Home Concepts Strategy Coaching in Legal Institutions The Good, the Bad and the Non-Billable: The Reality of Coaching Lawyers

The Good, the Bad and the Non-Billable: The Reality of Coaching Lawyers

19 min read

Lawyers Feel the Need to be Right and Stay in Control

The final challenge that I will address is the tendency for lawyers to feel the need to be right as a way to stay in control.  This comes about, in part, because the law attracts a lot of people with cautious, security-oriented personalities.  My favorite college professor used to say that lawyers are like white-collar postal workers. He came from a working class neighborhood where everyone wanted a job with the U.S. Postal Service because it paid relatively well and had job security.  He was absolutely correct about lawyers.  Many people go to law school because it seems like a safe choice; after all, it’s a well-paid, respectable profession that doesn’t require much math or passion for a particular subject matter.  Thus, the legal profession attracts cautious, sensible people who are also smart enough and academically oriented enough to thrive in an intellectual environment.  These traits are admirable and work well in many regards.  However, when you combine the typical lawyer’s need for stability and control with the tendency to use intelligence, knowledge and being right as the go-to tools for winning in life, you find a lot of lawyers who feel the need to stay in control by anticipating problems and using their big brains to outsmart the people around them.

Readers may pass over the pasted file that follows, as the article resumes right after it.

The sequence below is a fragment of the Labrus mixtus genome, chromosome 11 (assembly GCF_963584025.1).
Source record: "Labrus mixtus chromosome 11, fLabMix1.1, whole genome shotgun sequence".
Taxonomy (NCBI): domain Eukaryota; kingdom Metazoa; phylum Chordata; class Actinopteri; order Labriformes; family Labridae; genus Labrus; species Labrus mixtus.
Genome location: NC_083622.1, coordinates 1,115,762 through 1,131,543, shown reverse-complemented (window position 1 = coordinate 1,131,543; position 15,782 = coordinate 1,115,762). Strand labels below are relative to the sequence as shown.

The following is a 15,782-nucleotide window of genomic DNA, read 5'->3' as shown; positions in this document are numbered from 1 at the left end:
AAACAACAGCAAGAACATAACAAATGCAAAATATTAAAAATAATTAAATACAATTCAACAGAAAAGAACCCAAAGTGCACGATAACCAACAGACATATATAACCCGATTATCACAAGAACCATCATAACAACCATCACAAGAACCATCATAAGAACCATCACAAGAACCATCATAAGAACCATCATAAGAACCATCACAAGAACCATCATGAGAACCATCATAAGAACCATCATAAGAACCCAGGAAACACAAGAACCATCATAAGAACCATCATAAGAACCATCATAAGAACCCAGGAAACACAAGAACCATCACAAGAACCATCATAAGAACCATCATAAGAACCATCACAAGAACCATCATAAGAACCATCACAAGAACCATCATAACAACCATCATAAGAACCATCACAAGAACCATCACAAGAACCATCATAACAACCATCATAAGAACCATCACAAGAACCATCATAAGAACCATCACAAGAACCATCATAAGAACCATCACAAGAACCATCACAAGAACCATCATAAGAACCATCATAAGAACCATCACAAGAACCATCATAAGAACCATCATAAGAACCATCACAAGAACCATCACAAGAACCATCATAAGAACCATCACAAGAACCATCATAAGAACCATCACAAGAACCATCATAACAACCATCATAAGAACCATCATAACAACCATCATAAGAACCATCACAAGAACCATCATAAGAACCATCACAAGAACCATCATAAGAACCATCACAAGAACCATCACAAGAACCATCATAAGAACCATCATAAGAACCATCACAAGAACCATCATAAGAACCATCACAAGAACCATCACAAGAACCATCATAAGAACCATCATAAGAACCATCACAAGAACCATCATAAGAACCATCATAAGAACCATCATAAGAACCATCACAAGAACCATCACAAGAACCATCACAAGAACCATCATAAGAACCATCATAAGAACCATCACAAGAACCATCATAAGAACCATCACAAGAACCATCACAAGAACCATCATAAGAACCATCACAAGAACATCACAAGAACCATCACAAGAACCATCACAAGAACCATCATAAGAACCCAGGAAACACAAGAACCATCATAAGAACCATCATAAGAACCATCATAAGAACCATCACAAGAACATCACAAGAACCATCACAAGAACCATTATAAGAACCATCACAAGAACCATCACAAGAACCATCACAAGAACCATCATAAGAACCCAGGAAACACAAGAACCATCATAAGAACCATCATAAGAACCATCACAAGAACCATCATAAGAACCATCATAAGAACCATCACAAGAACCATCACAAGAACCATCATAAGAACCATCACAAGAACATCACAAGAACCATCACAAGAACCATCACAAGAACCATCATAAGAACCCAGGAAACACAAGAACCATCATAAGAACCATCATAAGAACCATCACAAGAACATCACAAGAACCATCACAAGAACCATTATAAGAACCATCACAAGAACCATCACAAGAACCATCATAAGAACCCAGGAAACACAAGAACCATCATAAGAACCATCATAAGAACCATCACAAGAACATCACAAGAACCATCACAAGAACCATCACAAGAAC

Virtually everyone, regardless of profession, wants to be correct in their predictions and estimations, as ways to cope with and be successful in the world.  However, lawyers approach this from an unusually negative and critical perspective. Martin Seligman, the father of positive psychology, describes the unique challenges of the legal mind in his book Authentic Happiness. He explains that lawyers tend to be pessimistic, meaning that they see “bad events as pervasive, permanent, and uncontrollable” in contrast to optimists who “sees them as local, temporary and changeable.”  Pessimism is maladaptive in most professions; in other words, pessimists get worse outcomes than optimists. The field of law is the exception. A pessimistic outlook is helpful in a profession where the goal is to anticipate all the possible things that could go wrong and protect against them.  Nonetheless, such an outlook inevitably makes lawyers even more cautious, risk averse and dead set on being as “right” as possible.

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